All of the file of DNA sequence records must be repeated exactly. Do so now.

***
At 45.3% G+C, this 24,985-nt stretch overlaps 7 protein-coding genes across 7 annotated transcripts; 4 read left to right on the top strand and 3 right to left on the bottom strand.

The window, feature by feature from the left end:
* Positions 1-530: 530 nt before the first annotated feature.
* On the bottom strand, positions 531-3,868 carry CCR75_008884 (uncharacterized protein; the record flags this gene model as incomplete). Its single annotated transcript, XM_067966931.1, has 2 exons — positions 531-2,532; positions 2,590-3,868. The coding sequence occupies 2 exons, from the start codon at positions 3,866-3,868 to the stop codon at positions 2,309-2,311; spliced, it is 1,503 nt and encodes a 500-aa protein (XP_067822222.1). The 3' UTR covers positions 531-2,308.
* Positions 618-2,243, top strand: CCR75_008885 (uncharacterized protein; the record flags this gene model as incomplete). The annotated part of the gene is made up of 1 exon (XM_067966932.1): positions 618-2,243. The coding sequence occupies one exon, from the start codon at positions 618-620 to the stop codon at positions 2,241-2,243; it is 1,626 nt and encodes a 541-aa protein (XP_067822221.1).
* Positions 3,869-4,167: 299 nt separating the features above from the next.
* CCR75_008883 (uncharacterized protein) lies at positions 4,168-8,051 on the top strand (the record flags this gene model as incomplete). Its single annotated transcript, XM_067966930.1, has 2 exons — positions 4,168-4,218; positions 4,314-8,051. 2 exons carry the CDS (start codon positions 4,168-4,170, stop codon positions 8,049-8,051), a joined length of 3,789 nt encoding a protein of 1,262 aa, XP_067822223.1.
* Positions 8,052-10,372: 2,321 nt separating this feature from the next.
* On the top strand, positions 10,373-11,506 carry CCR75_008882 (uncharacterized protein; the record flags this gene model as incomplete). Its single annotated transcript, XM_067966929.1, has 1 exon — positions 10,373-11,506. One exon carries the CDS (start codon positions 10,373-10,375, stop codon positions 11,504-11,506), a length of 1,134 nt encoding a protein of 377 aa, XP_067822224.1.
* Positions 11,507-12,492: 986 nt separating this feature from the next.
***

At 45.3% G+C, this 24,985-nt stretch overlaps 7 protein-coding genes across 7 annotated transcripts; 4 read left to right on the top strand and 3 right to left on the bottom strand.

The window, feature by feature from the left end:
* Positions 1-530: 530 nt before the first annotated feature.
* On the bottom strand, positions 531-3,868 carry CCR75_008884 (uncharacterized protein; the record flags this gene model as incomplete). Its single annotated transcript, XM_067966931.1, has 2 exons — positions 531-2,532; positions 2,590-3,868. The coding sequence occupies 2 exons, from the start codon at positions 3,866-3,868 to the stop codon at positions 2,309-2,311; spliced, it is 1,503 nt and encodes a 500-aa protein (XP_067822222.1). The 3' UTR covers positions 531-2,308.
* Positions 618-2,243, top strand: CCR75_008885 (uncharacterized protein; the record flags this gene model as incomplete). The annotated part of the gene is made up of 1 exon (XM_067966932.1): positions 618-2,243. The coding sequence occupies one exon, from the start codon at positions 618-620 to the stop codon at positions 2,241-2,243; it is 1,626 nt and encodes a 541-aa protein (XP_067822221.1).
* Positions 3,869-4,167: 299 nt separating the features above from the next.
* CCR75_008883 (uncharacterized protein) lies at positions 4,168-8,051 on the top strand (the record flags this gene model as incomplete). Its single annotated transcript, XM_067966930.1, has 2 exons — positions 4,168-4,218; positions 4,314-8,051. 2 exons carry the CDS (start codon positions 4,168-4,170, stop codon positions 8,049-8,051), a joined length of 3,789 nt encoding a protein of 1,262 aa, XP_067822223.1.
* Positions 8,052-10,372: 2,321 nt separating this feature from the next.
* On the top strand, positions 10,373-11,506 carry CCR75_008882 (uncharacterized protein; the record flags this gene model as incomplete). Its single annotated transcript, XM_067966929.1, has 1 exon — positions 10,373-11,506. One exon carries the CDS (start codon positions 10,373-10,375, stop codon positions 11,504-11,506), a length of 1,134 nt encoding a protein of 377 aa, XP_067822224.1.
* Positions 11,507-12,492: 986 nt separating this feature from the next.